Torn Ticket II explores high school, mental health in ‘Heathers: The Musical’

An advertisement for "Heathers the Musical" is pictured. (Via Torn Ticket II Facebook)

Disclaimer: Amanda Rose is a former assistant arts editor at The Tufts Daily. Rose was not involved in the writing or editing of this article. 

This weekend, Torn Ticket II will tackle “Heathers: The Musical” as one of its spring shows. The student production has come together in just six short weeks, a feat considering how ambitious the show itself is.

“Heathers” was originally based on a 1988 film. The show takes place in a high school during the ’80s, and follows student Veronica’s foray into the world of three popular girls, all of whom are named Heather. 

According to senior Amanda Rose, the choreographer for the Torn Ticket II production, “it’s kind of a mix of ’80s pop meets ‘Mean Girls.’”

“Heathers” features plenty of rock songs, which both Rose and music director Josh Kim, a junior, have been working hard on these past few weeks.

“It’s a rock musical. It’s not like your classic Sondheim or something like ‘Hamilton’ with a full orchestra. It’s just a band,” Kim explained.

“It has really iconic choreography,” Rose added, “so about half of the choreography is from the original Broadway production … There’s a fair amount of movement and dancing through the show, which keeps it going at a good pace.”

“Heathers” is, however, a dark comedy, navigating heavier themes related to violence and mental health as Veronica falls in love with a boy in her class named J.D.

First-year Thomas Levy, who plays J.D., said in an interview with the Daily, “It quickly becomes clear that [J.D.] is emotionally unstable and very lonely. He hooks on to Veronica and begins to murder their peers in hopes that he can live a life with Veronica alone, away from the drama of high school.”

“Ultimately, ‘Heathers’ is a high-stakes story about high schoolers trying to figure out what’s important to them and what they want in life,” Levy added.

Rose explained that while the show features darker elements, “we use Veronica as a vehicle to talk about these larger issues. It ends with more of a plea to society in large, but also to be kind to each other and to watch out for each other and to not indulge these darker impulses that we have.”

The directors of the show have been working to make sure that these themes are addressed in the most constructive way possible.

“It’s a very heavy show,” Rose said. “It’s difficult because it’s also a satire, so there’s a lot of power that comes in taking these subjects and using comedy to explore them and unpack them and also empower anyone who’s struggling with any of these issues, or knows someone who is.”

“It’s a little difficult to navigate these topics as a student production because the musical itself seems to and could be interpreted as making light of mental health issues and other serious events,” Kim added. “And we as a student production definitely value the progressive experience of providing not only trigger warnings, but also better content — content that doesn’t downsize these problems. So we’ve had to make a lot of stylistic choices in making sure that these narratives aren’t minimized or made fun of.”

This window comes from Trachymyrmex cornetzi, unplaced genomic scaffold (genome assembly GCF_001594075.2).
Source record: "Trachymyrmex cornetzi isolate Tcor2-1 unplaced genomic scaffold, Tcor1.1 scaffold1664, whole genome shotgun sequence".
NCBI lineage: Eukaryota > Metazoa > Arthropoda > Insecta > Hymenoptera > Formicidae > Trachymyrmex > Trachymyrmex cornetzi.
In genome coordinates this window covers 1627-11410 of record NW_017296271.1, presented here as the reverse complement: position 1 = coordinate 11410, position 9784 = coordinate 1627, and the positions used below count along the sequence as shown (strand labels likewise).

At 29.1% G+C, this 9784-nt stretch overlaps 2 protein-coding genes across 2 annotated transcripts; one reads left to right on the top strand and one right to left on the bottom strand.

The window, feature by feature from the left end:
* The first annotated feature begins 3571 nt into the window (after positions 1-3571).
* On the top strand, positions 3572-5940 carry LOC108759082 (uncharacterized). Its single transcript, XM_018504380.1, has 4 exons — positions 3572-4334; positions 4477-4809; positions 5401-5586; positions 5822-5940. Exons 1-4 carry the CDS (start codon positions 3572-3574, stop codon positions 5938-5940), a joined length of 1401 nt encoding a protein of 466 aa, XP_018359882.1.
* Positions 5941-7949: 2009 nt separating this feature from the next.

Despite these challenges, though, Rose noted that she was glad the cast has been able to explore such provocative issues. “It’s been a work in progress, but I’m proud of us for tackling it. A lot of times people shy away from shows, like, ‘Oh, that’s too difficult. I can’t handle it.’”

In addition, Rose said that the cast, while larger than most Torn Ticket productions, has been incredible to work with.

“What’s really exciting is that we have sixteen cast members, half of whom are freshmen. It’s so fun. And for a lot of them it’s not only their first student theater show, but it’s their first show at Tufts,” she said.

Levy added, “I am so amazed at the kind of professional work my friends are doing. My cast rocks … It’s so clear that everyone who’s a part of this process is dedicated to putting up a really good show.”

On top of the weighty content, the cast and crew have had limited time and resources to produce this show, meaning they’ve had to work extra hard to get it done. Torn Ticket II usually does one “Major” and one “Minor” production per semester — “Heathers,” however, lies somewhere in the middle. 

According to Kim, “It’s a ‘Minor Plus,’ which is like a ‘Minor,’ but a little bit of a larger scale.  But what this entails is that we’re basically still putting on a ‘Major,’ musical-wise — it’s a ‘Major’ musical.  It still requires that [many] resources, but we’ve been doing it with three fewer weeks overall — three fewer weeks of rehearsals, three fewer weeks of learning the music, of seeing the music in front of us.  So this has been — I don’t know what the right word is, almost like an underdog tale — it’s been a struggle, for sure.” 

He added, “With that in mind … we’ve put so much work and so much effort into this.”

Rose echoed this sentiment.

“I would definitely say don’t let the content warnings frighten you from not seeing the show. This show is definitely not for everyone — it’s a difficult show to watch at times, but that being said, it’s really really fun, and it’s a balance of being very fun, but also very thought-provoking,” she said.

Torn Ticket II’s “Heathers: The Musical” will be showing in Cohen Auditorium this Friday at 8 p.m. and Saturday at 7 p.m. Tickets are free and can be purchased at the Campus Center or online at Tufts Tickets.


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